HMRC have recently issued their draft consultation document in respect of the General Anti-Abuse Rule, along with draft legislation. For those interested, the document can be found on their website atwww.lexisurl.com/gaarcondoc.
The Consultation period will remain open until 14th September 2012 and interested parties are encouraged to email their responses to: firstname.lastname@example.org.
Following Graham Aaronson QC’s Study Report back in November 2011, his recommendations have been taken on board and the GAAR will be brought in with effect from April 2013 aimed primarily at “abnormal arrangements” which are designed to produce an “abusive tax result”.
The GAAR will apply to all the main direct taxes along with NIC and SDLT. It is also proposed that IHT should also be included.
“Reasonable” tax planning will be accepted, along with planning that is not entered into to avoid tax.
Tax Clearances can be obtained from an Advisory Panel.
The concept of a GAAR is fine in principal if it is indeed narrowly targeted at the various artificial schemes that seem to continue to be sold by a mushrooming number of tax boutiques (many of whom have no real knowledge, training or understanding of tax), however if all the report does is lead to increased uncertainty, that clearly has the potential to lead to a significant competitive disadvantage to UK Plc’s economy.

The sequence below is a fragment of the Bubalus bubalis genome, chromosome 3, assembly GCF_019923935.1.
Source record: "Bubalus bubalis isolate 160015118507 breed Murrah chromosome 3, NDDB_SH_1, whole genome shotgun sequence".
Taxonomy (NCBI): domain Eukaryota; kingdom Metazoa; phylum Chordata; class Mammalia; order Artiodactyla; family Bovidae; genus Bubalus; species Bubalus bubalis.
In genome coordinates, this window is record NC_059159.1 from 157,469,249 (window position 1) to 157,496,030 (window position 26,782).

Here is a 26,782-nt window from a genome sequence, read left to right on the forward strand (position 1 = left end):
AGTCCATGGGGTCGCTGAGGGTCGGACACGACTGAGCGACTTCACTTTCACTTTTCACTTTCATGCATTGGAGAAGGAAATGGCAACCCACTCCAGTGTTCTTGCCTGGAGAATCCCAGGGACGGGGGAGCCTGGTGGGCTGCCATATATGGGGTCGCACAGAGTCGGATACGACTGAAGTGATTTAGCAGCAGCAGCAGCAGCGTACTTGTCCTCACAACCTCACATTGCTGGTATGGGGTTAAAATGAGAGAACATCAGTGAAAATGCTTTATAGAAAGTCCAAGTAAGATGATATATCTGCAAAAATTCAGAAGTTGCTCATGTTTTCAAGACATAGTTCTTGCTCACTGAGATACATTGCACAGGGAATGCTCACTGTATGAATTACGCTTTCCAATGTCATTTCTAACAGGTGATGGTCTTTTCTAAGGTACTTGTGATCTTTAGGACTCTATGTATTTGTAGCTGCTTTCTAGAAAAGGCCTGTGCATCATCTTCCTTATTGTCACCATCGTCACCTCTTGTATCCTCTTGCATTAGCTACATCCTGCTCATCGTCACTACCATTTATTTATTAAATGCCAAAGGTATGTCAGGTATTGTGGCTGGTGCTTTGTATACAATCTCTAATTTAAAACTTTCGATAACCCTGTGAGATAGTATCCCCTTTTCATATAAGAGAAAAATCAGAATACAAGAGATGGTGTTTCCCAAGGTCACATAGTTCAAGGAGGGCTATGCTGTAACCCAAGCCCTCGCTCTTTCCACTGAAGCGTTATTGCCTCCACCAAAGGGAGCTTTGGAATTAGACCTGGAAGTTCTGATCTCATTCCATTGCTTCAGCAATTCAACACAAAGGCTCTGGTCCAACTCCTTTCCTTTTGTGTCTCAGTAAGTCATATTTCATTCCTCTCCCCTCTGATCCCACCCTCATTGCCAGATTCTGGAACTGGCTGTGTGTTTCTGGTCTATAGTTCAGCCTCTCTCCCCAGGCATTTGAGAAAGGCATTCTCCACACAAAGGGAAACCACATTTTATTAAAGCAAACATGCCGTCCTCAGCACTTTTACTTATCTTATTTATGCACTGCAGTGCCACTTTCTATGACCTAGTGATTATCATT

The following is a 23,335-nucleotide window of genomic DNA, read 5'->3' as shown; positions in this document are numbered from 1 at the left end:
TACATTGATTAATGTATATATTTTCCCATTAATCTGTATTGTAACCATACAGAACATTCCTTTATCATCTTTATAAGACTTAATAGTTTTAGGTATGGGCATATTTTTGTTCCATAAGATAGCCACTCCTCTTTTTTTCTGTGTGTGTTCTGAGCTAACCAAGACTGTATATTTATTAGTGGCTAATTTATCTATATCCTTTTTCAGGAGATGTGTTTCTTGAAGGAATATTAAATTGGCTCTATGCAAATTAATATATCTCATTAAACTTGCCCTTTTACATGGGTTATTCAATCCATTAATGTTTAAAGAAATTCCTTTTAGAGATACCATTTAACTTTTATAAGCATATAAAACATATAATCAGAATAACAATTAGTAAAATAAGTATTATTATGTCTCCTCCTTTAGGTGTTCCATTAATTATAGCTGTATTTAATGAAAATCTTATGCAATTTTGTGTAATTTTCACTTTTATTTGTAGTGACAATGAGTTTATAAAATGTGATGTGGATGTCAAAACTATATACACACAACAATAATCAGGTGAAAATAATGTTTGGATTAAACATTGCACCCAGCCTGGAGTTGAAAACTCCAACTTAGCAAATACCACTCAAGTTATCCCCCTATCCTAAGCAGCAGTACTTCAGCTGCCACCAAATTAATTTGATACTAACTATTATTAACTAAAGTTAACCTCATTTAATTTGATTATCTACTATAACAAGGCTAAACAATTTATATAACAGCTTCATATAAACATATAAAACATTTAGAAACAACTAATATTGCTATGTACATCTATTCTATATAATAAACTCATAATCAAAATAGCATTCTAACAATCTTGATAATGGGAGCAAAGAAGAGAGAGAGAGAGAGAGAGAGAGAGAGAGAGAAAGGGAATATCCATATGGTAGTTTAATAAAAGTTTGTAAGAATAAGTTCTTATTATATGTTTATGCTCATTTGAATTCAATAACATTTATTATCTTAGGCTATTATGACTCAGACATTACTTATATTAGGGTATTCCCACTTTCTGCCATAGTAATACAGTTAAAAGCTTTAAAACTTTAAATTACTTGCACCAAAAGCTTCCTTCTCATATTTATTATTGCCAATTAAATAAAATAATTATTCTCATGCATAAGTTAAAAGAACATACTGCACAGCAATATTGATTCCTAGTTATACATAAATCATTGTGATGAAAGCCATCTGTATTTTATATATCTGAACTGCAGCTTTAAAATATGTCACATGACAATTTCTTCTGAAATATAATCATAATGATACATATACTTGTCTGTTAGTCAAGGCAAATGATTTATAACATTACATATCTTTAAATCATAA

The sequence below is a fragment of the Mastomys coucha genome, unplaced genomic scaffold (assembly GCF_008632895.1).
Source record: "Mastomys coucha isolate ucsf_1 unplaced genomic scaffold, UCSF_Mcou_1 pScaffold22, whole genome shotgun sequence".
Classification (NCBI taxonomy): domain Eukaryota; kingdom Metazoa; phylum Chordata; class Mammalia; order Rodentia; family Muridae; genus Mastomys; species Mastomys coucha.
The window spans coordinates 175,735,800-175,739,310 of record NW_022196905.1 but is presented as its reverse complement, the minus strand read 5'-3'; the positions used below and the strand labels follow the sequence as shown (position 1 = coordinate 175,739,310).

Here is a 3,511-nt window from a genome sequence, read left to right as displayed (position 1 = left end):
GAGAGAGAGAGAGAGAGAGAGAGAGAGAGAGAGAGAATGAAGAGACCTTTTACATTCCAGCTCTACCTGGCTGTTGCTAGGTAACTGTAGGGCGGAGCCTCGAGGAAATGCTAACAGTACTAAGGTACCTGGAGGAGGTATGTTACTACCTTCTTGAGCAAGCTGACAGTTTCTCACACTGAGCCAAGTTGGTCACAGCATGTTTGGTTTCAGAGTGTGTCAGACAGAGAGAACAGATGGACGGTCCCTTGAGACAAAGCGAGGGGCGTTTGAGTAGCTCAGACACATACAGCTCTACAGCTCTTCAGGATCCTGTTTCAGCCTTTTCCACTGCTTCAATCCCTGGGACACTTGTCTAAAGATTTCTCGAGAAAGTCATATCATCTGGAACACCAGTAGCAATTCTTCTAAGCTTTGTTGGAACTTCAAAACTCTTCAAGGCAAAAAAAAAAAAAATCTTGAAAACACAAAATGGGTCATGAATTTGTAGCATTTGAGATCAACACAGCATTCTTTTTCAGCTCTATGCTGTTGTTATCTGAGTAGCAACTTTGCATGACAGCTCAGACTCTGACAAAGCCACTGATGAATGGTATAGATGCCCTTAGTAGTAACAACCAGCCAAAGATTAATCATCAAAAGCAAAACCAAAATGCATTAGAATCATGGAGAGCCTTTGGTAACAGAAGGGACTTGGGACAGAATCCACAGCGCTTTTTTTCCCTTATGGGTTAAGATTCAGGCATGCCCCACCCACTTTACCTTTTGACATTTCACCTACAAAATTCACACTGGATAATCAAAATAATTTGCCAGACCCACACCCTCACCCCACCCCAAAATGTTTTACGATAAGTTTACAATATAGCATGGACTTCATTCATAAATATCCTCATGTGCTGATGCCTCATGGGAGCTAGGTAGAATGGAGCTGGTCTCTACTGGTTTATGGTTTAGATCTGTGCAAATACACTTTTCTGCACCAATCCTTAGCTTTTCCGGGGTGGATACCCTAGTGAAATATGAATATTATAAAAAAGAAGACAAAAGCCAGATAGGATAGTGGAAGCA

Quite clearly we already have a plethora of anti-avoidance legislation (some of which is being challenged through the EU Courts) and the Dotas Provisions to safeguard HMRC, so it will be interesting to see whether the GAAR simplifies anything and adds any further marginal security to HMRC or merely brings with it increased frustration for those seeking genuine bespoke tax planning based on their own personal circumstances.
We suspect that it is simply another missed opportunity and will only add to the confusion as to whether HMRC will challenge any planning, and if they do, how the Courts will ultimately interpret the GAAR.
How can a document that defines an abusive tax planning arrangement as one that “cannot reasonably be regarded as a reasonable course of action” do anything than create confusion??
What is “reasonable” will quite clearly be subjective and we fear this subjectivity will only lead to an increased number of Tribunal cases, which will no doubt be further exacerbated by more ridiculous press debate/discussions on the avoidance debate, written by those with no real understanding of tax.
Interesting and (more) confusing times ahead!!